Advertisement

What should I expect after implantable cardioverter defibrillator surgery?

You’ll probably stay in the hospital overnight after your ICD procedure, so your healthcare team can monitor your heartbeat. The next morning you’ll have an x-ray to recheck the position of the leads and the pulse generator.

You’ll get a temporary device ID card that identifies the type of ICD you have, when it was placed, and who performed the procedure. Carry this ID card with you at all times.

You should have a friend or family member drive you home. Don’t try to drive yourself.

Expect to stay in the hospital 1 to 2 days so your health care team can check your heartbeat and make sure your implantable cardioverter defibrillator (ICD) is working properly.

You'll need to arrange for a ride home from the hospital because you won't be able to drive for at least a week while you recover from the surgery.

For a few days to weeks after the surgery, you may have pain, swelling, or tenderness in the area where your ICD was placed. The pain usually is mild, and over-the-counter medicines can help relieve it. Talk to your doctor before taking any pain medicines.

Your doctor may ask you to avoid vigorous activities and heavy lifting for about a month after ICD surgery. Most people return to their normal activities within a few days of having the surgery.

This answer from the National Heart, Lung and Blood Institute has been reviewed and/or edited by Dr. William D. Knopf.

Theodore A. Monitz, MD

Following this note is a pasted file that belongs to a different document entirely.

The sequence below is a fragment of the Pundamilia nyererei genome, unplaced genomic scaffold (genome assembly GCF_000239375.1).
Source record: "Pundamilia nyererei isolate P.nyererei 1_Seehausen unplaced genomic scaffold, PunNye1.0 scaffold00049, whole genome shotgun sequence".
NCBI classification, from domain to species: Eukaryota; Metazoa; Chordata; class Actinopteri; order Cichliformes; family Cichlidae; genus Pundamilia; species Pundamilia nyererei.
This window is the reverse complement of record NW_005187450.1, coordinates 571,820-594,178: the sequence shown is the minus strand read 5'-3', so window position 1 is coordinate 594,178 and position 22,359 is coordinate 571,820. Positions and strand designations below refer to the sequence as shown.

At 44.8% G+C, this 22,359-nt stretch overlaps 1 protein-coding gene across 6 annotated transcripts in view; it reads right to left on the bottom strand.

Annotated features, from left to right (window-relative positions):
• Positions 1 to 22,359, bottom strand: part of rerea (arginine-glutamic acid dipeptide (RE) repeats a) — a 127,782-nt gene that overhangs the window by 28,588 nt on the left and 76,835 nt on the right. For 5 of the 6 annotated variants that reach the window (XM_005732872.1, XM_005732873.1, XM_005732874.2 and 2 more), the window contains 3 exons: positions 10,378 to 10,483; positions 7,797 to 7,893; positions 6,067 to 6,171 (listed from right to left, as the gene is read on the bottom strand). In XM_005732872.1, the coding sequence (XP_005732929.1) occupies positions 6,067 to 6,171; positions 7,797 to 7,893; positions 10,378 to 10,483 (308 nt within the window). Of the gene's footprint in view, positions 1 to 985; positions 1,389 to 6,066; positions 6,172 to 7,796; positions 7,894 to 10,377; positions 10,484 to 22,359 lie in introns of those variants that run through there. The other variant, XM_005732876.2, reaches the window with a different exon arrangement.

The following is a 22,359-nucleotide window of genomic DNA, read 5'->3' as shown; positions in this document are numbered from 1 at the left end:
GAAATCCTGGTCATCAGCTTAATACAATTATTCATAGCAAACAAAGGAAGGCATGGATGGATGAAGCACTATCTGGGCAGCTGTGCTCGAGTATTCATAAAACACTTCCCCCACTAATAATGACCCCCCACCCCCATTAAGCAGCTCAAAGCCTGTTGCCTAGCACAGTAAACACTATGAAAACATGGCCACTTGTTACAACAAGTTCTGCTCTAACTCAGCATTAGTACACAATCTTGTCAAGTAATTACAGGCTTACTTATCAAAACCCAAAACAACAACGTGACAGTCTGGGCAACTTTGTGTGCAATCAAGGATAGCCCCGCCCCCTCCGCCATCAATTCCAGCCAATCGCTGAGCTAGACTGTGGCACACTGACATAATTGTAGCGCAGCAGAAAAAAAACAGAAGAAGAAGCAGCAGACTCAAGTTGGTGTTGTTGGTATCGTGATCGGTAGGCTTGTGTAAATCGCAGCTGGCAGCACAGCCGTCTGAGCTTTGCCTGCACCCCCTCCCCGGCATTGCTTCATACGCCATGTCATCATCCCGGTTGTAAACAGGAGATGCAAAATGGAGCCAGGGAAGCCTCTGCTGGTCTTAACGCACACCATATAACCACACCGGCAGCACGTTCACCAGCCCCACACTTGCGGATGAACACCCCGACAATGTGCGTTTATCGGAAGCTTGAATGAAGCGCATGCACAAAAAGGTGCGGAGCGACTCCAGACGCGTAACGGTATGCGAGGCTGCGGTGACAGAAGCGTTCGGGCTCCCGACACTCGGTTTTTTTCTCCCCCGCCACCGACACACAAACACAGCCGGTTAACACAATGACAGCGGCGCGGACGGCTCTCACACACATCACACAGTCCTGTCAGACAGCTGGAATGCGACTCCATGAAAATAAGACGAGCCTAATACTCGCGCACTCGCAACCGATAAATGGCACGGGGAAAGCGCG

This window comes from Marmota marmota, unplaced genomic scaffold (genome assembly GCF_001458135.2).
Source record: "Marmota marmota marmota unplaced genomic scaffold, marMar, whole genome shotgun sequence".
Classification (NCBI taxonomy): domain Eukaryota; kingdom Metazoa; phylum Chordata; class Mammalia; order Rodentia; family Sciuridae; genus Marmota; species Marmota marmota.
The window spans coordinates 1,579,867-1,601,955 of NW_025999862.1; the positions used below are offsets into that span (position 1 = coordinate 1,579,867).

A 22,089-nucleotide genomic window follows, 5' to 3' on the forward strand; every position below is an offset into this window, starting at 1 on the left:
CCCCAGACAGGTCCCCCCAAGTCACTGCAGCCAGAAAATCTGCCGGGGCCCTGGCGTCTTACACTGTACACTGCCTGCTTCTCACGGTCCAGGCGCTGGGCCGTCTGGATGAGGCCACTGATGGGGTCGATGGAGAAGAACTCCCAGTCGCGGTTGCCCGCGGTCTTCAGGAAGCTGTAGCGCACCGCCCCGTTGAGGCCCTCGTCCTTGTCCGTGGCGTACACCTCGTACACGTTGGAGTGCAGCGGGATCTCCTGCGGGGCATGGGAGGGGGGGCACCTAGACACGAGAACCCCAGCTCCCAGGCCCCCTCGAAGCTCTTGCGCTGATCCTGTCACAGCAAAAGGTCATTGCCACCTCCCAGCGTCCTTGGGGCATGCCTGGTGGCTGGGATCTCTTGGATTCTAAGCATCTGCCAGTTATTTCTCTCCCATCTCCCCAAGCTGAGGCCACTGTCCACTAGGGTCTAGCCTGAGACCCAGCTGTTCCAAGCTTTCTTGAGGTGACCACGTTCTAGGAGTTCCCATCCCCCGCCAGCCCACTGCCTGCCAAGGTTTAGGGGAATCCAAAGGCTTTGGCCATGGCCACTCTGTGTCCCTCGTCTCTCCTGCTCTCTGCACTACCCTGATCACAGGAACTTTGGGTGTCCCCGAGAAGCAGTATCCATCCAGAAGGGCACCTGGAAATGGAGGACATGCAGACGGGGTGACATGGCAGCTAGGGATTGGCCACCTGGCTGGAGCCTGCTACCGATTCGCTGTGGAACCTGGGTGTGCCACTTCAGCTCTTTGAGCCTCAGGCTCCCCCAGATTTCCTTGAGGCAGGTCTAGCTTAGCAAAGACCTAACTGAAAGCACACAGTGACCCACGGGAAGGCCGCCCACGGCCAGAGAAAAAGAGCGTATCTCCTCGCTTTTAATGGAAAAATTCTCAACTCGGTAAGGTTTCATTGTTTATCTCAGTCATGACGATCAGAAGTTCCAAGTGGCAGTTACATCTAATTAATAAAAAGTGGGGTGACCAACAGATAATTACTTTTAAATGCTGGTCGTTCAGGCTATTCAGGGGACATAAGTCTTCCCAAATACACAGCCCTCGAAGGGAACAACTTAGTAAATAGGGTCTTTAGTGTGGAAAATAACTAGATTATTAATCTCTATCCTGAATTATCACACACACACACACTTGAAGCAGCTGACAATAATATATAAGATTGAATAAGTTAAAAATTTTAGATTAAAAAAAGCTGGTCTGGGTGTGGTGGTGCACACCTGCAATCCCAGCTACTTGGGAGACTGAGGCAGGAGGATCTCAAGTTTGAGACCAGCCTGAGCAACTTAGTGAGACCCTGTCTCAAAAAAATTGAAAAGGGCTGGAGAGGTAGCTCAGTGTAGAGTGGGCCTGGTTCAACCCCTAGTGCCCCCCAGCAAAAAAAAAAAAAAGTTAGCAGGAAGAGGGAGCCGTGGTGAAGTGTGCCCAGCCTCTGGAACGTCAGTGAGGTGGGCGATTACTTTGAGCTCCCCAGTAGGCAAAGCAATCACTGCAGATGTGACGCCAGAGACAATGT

Cardiology (Cardiovascular Disease)

An automatic implantable cardio defibrillator is potentially a lifesaving procedure for persons at risk for life threatening heart rhythm irregularities. After the surgery is completed, you should expect to stay in the hospital one-two days so your healthcare team can check your heartbeat and make sure your defibrillator is working properly. You will need to arrange for a ride home from the hospital because you will not be able to drive for at least a week while you recover from the surgery. This is because we would prefer that you not raise your arm above the level of your shoulder. For a few days to weeks after the surgery, you may have discomfort, swelling, or tenderness where the device was placed. The discomfort is usually mild and over-the-counter medications such as Tylenol or Advil may relieve it, but you should talk to your doctor before taking any pain medications. Your doctor will also likely ask you to avoid vigorous exercise and heavy lifting for about a month after the procedure is performed. Your doctor will usually check your implant site within a week and you will be asked to join a monitoring service which will check this device approximately two or three times a year.

Continue Learning about Heart Disease Treatment

Ask the Experts: Heart Disease Treatment
Ask the Experts: Heart Disease Treatment
Treatment for heart disease is determined by the specific cause. In this video, Kevin Soden, MD, reveals common treatment options for heart disease, i...
Read More
Is there a cure for cardiovascular disease?
Dr. Jeanne Morrison, PhDDr. Jeanne Morrison, PhD
Cardiovascular disease does not go away, but it can be managed. You can manage the symptoms and decr...
More Answers
Are there other treatments in addition to medication?
Dr. Jeanne Morrison, PhDDr. Jeanne Morrison, PhD
After a heart attack there are other treatments in addition to medication that can help you recover....
More Answers
A New Drug to Fight Bad Cholesterol
A New Drug to Fight Bad Cholesterol

Important: This content reflects information from various individuals and organizations and may offer alternative or opposing points of view. It should not be used for medical advice, diagnosis or treatment. As always, you should consult with your healthcare provider about your specific health needs.